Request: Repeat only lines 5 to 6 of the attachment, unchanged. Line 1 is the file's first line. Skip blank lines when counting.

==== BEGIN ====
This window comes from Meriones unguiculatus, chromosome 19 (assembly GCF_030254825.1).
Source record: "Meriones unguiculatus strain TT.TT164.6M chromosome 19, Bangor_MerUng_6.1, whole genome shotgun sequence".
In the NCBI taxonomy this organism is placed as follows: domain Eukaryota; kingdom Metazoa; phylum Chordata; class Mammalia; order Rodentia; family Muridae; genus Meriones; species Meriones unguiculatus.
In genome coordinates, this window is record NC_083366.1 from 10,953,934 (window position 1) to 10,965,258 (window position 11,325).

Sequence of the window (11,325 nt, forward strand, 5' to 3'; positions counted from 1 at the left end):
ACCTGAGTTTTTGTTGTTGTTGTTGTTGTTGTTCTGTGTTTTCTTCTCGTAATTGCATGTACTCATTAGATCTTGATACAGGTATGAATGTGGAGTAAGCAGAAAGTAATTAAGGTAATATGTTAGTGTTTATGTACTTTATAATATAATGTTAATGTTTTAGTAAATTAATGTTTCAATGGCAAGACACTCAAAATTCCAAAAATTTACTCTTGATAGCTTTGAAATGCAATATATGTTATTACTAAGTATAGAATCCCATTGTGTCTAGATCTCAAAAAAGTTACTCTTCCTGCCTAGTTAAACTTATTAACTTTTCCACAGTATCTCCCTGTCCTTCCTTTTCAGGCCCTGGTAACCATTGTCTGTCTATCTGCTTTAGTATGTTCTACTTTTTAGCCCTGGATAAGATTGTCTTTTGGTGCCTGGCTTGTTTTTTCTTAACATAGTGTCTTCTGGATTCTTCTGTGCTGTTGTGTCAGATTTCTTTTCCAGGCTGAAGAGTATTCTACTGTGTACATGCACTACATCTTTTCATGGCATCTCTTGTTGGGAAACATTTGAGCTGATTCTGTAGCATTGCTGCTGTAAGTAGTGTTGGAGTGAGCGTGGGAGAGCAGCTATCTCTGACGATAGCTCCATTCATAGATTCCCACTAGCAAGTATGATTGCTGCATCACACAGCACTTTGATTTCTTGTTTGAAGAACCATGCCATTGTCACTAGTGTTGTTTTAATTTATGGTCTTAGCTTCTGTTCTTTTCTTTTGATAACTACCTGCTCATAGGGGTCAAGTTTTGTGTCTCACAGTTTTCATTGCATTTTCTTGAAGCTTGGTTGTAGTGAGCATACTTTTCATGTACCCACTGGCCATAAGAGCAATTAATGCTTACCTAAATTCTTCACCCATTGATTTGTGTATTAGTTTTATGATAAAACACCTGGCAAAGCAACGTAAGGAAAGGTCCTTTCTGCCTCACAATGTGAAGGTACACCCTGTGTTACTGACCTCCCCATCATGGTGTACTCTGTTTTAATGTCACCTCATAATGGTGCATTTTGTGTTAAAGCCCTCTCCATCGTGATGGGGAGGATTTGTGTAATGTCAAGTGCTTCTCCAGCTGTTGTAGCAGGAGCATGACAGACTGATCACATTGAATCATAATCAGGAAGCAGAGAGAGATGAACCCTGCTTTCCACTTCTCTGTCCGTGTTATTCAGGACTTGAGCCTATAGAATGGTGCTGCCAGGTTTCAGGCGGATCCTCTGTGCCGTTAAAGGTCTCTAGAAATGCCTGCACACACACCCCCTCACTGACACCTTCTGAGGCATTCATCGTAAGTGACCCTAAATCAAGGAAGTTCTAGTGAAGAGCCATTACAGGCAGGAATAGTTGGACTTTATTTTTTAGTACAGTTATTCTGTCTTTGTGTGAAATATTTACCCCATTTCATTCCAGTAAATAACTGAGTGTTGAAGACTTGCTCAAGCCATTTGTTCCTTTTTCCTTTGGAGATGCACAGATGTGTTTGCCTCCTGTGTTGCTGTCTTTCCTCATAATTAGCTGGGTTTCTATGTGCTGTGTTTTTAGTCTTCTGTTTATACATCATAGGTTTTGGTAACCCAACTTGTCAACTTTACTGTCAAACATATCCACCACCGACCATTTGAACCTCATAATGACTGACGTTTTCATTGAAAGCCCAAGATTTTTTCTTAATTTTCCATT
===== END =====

Sequence of the window (11,325 nt, forward strand, 5' to 3'; positions counted from 1 at the left end):
ACCTGAGTTTTTGTTGTTGTTGTTGTTGTTGTTCTGTGTTTTCTTCTCGTAATTGCATGTACTCATTAGATCTTGATACAGGTATGAATGTGGAGTAAGCAGAAAGTAATTAAGGTAATATGTTAGTGTTTATGTACTTTATAATATAATGTTAATGTTTTAGTAAATTAATGTTTCAATGGCAAGACACTCAAAATTCCAAAAATTTACTCTTGATAGCTTTGAAATGCAATATATGTTATTACTAAGTATAGAATCCCATTGTGTCTAGATCTCAAAAAAGTTACTCTTCCTGCCTAGTTAAACTTATTAACTTTTCCACAGTATCTCCCTGTCCTTCCTTTTCAGGCCCTGGTAACCATTGTCTGTCTATCTGCTTTAGTATGTTCTACTTTTTAGCCCTGGATAAGATTGTCTTTTGGTGCCTGGCTTGTTTTTTCTTAACATAGTGTCTTCTGGATTCTTCTGTGCTGTTGTGTCAGATTTCTTTTCCAGGCTGAAGAGTATTCTACTGTGTACATGCACTACATCTTTTCATGGCATCTCTTGTTGGGAAACATTTGAGCTGATTCTGTAGCATTGCTGCTGTAAGTAGTGTTGGAGTGAGCGTGGGAGAGCAGCTATCTCTGACGATAGCTCCATTCATAGATTCCCACTAGCAAGTATGATTGCTGCATCACACAGCACTTTGATTTCTTGTTTGAAGAACCATGCCATTGTCACTAGTGTTGTTTTAATTTATGGTCTTAGCTTCTGTTCTTTTCTTTTGATAACTACCTGCTCATAGGGGTCAAGTTTTGTGTCTCACAGTTTTCATTGCATTTTCTTGAAGCTTGGTTGTAGTGAGCATACTTTTCATGTACCCACTGGCCATAAGAGCAATTAATGCTTACCTAAATTCTTCACCCATTGATTTGTGTATTAGTTTTATGATAAAACACCTGGCAAAGCAACGTAAGGAAAGGTCCTTTCTGCCTCACAATGTGAAGGTACACCCTGTGTTACTGACCTCCCCATCATGGTGTACTCTGTTTTAATGTCACCTCATAATGGTGCATTTTGTGTTAAAGCCCTCTCCATCGTGATGGGGAGGATTTGTGTAATGTCAAGTGCTTCTCCAGCTGTTGTAGCAGGAGCATGACAGACTGATCACATTGAATCATAATCAGGAAGCAGAGAGAGATGAACCCTGCTTTCCACTTCTCTGTCCGTGTTATTCAGGACTTGAGCCTATAGAATGGTGCTGCCAGGTTTCAGGCGGATCCTCTGTGCCGTTAAAGGTCTCTAGAAATGCCTGCACACACACCCCCTCACTGACACCTTCTGAGGCATTCATCGTAAGTGACCCTAAATCAAGGAAGTTCTAGTGAAGAGCCATTACAGGCAGGAATAGTTGGACTTTATTTTTTAGTACAGTTATTCTGTCTTTGTGTGAAATATTTACCCCATTTCATTCCAGTAAATAACTGAGTGTTGAAGACTTGCTCAAGCCATTTGTTCCTTTTTCCTTTGGAGATGCACAGATGTGTTTGCCTCCTGTGTTGCTGTCTTTCCTCATAATTAGCTGGGTTTCTATGTGCTGTGTTTTTAGTCTTCTGTTTATACATCATAGGTTTTGGTAACCCAACTTGTCAACTTTACTGTCAAACATATCCACCACCGACCATTTGAACCTCATAATGACTGACGTTTTCATTGAAAGCCCAAGATTTTTTCTTAATTTTCCATT